CHICAGO (STMW) — During a visit to Chicago on Thursday, U.S. Transportation Secretary Ray LaHood offered no federal commitments to help rebuild or expand the region’s deteriorating transit system.
That was a marked contrast to his last visit to the area about a month ago, when he brought $155 million for the expansion of O’Hare International Airport,
“We’ll work with the folks at the CTA or Metra or whatever in terms of what their needs are. And if we can be helpful to them, we will be helpful to them,” LaHood, a former Republican congressman from Peoria, told the Tribune’s editorial board.
But LaHood focused much of his message on the Obama administration’s efforts to build a national network of high-speed passenger trains. He vowed that opposition from the Republican governors of Wisconsin, Ohio and Florida and Republicans in Congress will not derail the plan to spend $53 billion over six years to create routes that would eventually be within reach of 80 percent of the U.S. population.
So far, $10.5 billion has been appropriated to more than 30 states, including about $1.4 billion to Illinois for the 110 mph Amtrak route between Chicago and St. Louis.
Asked what he would do to help reduce travel times for train and bus commuters in the Chicago area, which suffers from the worst congestion in the nation, LaHood said increased federal investment in local transit systems will hinge on the outcome of the debt-reduction debate in Washington and whether Republicans and Democrats come together this year to pass new transportation spending legislation.
LaHood made no commitment to fulfill Mayor-elect Rahm Emanuel’s stated plan to line up federal funding in his first year in office to extend the south branch of the CTA Red Line from its current terminus at 95th Street another 5.5 miles to 130th Street. The project is estimated to cost more than $1.2 billion. Emanuel also set a high priority on modernizing antiquated CTA stations and old tracks on the North Side, which the CTA estimates would cost up to $4 billion.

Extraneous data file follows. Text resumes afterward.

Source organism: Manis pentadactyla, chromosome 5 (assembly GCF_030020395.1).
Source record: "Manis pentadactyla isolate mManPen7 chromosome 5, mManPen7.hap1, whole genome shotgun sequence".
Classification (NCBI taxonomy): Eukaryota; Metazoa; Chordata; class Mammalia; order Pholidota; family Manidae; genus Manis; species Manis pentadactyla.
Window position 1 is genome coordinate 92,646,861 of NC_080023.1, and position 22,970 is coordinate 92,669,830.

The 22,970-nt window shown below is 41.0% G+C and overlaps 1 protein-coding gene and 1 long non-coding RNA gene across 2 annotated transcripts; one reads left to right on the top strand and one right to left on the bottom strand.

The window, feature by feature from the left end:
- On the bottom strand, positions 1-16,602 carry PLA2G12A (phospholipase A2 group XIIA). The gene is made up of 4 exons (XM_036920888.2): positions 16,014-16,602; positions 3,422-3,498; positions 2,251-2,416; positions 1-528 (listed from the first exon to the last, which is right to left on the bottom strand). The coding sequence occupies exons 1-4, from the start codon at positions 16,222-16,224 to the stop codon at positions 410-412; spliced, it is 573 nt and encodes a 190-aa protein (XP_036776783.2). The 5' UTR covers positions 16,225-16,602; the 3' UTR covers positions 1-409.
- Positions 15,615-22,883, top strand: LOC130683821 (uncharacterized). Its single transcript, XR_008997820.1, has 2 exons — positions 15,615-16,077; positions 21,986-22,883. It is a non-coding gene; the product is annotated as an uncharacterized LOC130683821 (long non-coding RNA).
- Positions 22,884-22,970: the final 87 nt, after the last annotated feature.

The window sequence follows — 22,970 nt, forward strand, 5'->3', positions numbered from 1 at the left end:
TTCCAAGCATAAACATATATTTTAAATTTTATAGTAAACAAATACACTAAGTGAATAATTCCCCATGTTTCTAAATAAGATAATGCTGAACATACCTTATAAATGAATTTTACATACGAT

“We’re always going to have money at DOT for airport expansion, for transit. We’ll see what the mayor’s vision is, and then we’re going to see how it fits into our budget,” LaHood said.
LaHood said he planned to meet later Thursday with Emanuel, whom he knows as President Barack Obama’s former White House chief of staff. The transportation secretary also said he would invite incoming CTA President Forrest Claypool and Gabe Klein, whom Emanuel selected to head the Chicago Department of Transportation, to Washington to lay out their project priorities and present cost estimates for the work.
LaHood said O’Hare expansion, which has received more than $1 billion in federal support, must move forward to eventual completion.
“I think it is well worth the taxpayer money. This project is not going to die. O’Hare modernization will be completed,” he said.
Meanwhile, embarrassed by reports of air traffic controllers asleep at their jobs, LaHood said that as well-trained professionals, they have a “personal responsibility” to get their job done — including resting when they’re off the clock.
A day after firing controllers in Miami and Knoxville, Tenn., for sleeping at their jobs, LaHood said a recent order to extend the rest time between shifts from eight to nine hours could be extended even longer if needed.
LaHood also explained why he has backed away from a statement in 2009 that he planned to ask automakers to include child safety seats in their crash tests and identify which models were safest with their vehicles. The earlier comments followed a Tribune investigation of potential safety problems with infant car seats.
LaHood’s department recently proposed a voluntary plan under which automakers would identify car seats of varying prices that fit in their vehicles, but car manufacturers would not have to say how these child restraints perform in a crash. On Thursday, LaHood said that when he explored this idea, he found there were 400 different models of cars and 100 different types of child seats, making a broad testing program impractical.
In Europe, safety ratings for vehicles are based in part on how child safety seats — picked by car manufacturers — perform in crash tests of those vehicles.
But Ron Medford, deputy administrator of the National Highway Traffic Safety Administration, told the Tribune on Thursday that the European vehicle crash-test program includes such a small number of recommended child seat models that “it doesn’t serve the broader need of having a good understanding of how seats perform in that car except for those limited ones.”
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